Could anyone have stopped this? That's one of the biggest questions for schools and educators as the nation takes in the facts of the shooting in Parkland, Fla., that has left 17 dead and 23 injured.

The current flu season is still getting worse, federal health officials said Friday. And it continues to take a toll on children.

The Centers for Disease Control and Prevention reported an additional 16 flu deaths among children, bringing the nationwide total this season for youngsters to 53.

Kerry Taylor and her husband are self-employed farmers from Salem. She said her family has to consider health insurance costs when balancing the annual business budget.

"If something on their desk or in their pocket dings, rings or vibrates — they will lose focus."

"Students are doing so much in class, distraction and disruption isn't really something I worry about."

How should teachers — both K-12 and college — deal with the use of computers and phones by students in class?

On the one hand, those sleek little supercomputers promise to connect us to all human knowledge. On the other hand, they are also scientifically designed by some of the world's top geniuses to feel as compelling as oxygen.

A new survey shows that eighth grade students in Springfield, Massachusetts, are more likely to feel hopeless than their counterparts in the rest of the state.

Syrian youth who participated in mental health study.
Taghyeer Organization

A new study suggests that stress-reduction treatment for adolescents who've been through war can change their biology for the better.

I often talk about how books are windows and mirrors. They show readers things they’ve never seen before, as well as reflections of themselves.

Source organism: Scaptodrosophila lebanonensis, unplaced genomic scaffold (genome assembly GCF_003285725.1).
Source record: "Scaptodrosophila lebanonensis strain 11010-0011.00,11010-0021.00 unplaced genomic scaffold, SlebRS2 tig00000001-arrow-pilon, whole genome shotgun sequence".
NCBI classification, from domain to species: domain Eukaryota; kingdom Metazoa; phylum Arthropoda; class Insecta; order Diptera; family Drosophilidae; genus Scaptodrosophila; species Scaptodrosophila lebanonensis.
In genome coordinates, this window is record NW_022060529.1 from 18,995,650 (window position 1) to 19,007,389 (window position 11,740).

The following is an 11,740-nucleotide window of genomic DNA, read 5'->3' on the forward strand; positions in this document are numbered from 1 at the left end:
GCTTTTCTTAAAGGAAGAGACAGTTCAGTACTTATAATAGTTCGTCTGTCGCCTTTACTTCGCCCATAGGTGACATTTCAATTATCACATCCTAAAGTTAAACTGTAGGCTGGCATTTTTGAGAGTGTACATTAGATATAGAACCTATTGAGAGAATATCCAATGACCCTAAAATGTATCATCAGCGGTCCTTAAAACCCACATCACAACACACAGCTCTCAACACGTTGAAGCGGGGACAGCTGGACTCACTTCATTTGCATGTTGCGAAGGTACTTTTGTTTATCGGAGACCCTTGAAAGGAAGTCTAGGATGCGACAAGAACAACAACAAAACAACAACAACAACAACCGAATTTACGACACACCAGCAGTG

The average American reads at an 8th-grade level, but the patient information that doctors and hospitals provide often presumes that people have much more advanced reading skills.

So some researchers decided to see what happens when 9-year-olds write the patient guides.

In 2013, Las Cruces High School in New Mexico created a training video to teach students how to perform a "lockdown" drill.

In the video, the teacher turns off the lights, locks the door, and places a black strip of paper over the door's window. The students close the blinds and huddle on the floor, away from the windows and the door.

Justin Rosa wasn't doing so great when he first moved to Connecticut from Florida in eighth grade.

"That process alone was very difficult, losing all my friends, having to start over, it was such a hard time for me,” he said. “I was very depressed." 

The once-outgoing kid began to retreat into his own head. And that's when the thoughts began.

"To be alone was such a…  a scary point in my life,” he said. “I thought that I would have committed suicide. And it wasn't until the Choose Love Foundation that everything changed."